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Money manager who called China rally triples his allocation in cash

[SINGAPORE] A money manager who called the Chinese stock rally has just turned bearish, shifting much of his fund into cash and saying now is the time to short US equities.

Nader Naeimi, who oversees about US$1 billion in a dynamic market fund at AMP Capital Investors, has tripled his allocation to cash to about 40 per cent of his fund, he said. He is looking to increase his short bets on US shares after US President Donald Trump abruptly threatened increased tariffs on China, which Mr Naeimi sees as a turning point that will send already overvalued markets lower.

"Markets were ripe for disappointment," Mr Naeimi said in an interview from Sydney. "And here we have a trigger."

Equity markets tumbled on Monday after Trump said on Twitter that the US would more than double tariffs on US$200 billion of Chinese imports, and may impose a new 25 per cent duty on another US$325 billion of goods. The Shanghai Composite Index sank 5.6 per cent, while the S&P 500 Index fell as much as 1.6 per cent.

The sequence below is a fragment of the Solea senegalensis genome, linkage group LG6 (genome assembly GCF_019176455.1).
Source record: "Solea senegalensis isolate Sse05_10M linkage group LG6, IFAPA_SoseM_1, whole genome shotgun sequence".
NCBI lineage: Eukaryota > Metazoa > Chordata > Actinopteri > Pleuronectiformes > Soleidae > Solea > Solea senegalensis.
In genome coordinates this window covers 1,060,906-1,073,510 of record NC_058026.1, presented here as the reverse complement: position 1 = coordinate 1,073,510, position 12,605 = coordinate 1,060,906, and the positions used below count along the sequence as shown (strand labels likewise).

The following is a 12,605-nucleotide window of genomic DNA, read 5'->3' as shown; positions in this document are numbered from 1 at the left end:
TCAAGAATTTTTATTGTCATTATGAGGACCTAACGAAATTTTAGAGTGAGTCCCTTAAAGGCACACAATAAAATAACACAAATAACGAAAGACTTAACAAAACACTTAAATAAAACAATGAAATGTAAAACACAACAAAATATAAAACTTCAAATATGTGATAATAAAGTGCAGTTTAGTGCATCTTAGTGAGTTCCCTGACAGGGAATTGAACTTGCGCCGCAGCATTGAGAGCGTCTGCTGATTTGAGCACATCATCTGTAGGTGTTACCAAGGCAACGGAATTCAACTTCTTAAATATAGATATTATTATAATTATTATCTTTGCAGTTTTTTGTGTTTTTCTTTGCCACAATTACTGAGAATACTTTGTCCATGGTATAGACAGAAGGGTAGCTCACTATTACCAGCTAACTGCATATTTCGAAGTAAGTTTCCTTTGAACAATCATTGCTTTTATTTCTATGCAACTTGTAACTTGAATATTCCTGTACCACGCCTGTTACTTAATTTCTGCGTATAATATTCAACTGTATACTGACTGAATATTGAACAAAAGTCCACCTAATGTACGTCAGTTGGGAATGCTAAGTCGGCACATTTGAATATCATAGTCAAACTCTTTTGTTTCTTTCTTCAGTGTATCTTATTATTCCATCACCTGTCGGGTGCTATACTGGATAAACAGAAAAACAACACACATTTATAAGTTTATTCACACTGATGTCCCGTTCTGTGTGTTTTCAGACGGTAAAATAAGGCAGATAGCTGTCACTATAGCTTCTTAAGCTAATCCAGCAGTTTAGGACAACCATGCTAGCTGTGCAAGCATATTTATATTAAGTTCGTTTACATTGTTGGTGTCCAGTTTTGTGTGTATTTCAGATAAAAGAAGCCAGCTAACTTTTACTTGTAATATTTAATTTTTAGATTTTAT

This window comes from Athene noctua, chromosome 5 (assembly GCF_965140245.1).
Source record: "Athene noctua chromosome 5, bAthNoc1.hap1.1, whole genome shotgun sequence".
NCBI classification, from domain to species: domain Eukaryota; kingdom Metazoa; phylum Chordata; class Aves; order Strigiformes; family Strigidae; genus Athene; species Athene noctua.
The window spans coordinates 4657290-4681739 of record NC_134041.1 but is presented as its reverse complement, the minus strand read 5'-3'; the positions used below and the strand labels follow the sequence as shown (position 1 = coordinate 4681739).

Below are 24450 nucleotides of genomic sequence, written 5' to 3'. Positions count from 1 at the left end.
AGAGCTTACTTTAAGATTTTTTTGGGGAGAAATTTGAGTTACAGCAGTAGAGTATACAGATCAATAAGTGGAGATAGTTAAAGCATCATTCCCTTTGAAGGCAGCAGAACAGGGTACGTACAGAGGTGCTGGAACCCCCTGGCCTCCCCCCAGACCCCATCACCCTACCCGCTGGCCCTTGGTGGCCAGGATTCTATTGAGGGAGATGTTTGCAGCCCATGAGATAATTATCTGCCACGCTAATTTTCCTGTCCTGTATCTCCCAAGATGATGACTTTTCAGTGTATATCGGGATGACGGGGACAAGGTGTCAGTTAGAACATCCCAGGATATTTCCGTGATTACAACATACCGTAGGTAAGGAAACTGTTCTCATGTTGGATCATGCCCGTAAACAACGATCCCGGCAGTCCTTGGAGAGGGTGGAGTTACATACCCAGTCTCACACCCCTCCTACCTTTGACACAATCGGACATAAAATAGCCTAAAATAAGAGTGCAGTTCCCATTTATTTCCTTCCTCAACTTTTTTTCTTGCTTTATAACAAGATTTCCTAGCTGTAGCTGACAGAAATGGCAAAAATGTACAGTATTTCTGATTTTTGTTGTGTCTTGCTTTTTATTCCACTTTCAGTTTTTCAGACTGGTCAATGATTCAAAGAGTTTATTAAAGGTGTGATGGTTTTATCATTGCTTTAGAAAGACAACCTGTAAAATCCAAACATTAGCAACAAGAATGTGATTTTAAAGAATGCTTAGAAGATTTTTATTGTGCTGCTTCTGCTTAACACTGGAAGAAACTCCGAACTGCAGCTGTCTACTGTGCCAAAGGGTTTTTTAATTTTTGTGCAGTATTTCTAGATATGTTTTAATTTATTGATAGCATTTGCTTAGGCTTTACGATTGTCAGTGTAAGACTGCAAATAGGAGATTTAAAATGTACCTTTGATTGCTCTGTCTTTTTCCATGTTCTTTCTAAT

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MISCALCULATION

In Mr Naeimi's view, Mr Trump probably calculated that the strong jobs report last week would help the US stock market absorb any negative impact of his upping the ante with China. But that may be a mistake, Mr Naeimi said.

"Trump, having seen front-page headlines on how strong US growth was after the jobs report on Friday, decided to go back to his 'Art of the Deal,'" Mr Naeimi said. "But underneath that solid jobs data there were so many cracks and that can only widen."

The S&P 500 has surged 16 per cent in 2019, and traded at the end of last week at almost 17 times estimated earnings, its most expensive since March 2018.

SHORT TECH STOCKS

Mr Naeimi says he will short US technology giants, while also reducing his allocation to emerging-market equities.

"The most vulnerable markets right now are the most crowded, and that's the US and EM and, in particular, technology stocks," he said.

Mr Naeimi said at the end of October that it was time to buy Chinese shares. The Shanghai Composite Index rose 18 per cent since then through the end of last week.

AMP's dynamic markets fund currently has 40 per cent of assets in cash, 40 per cent in fixed-income, 35 per cent in equities, mainly defensive stocks in European health-care and utilities, and 15 percent in short positions including those in currencies, Mr Naeimi said. "My total risk allocation is the lowest since last October," he said.

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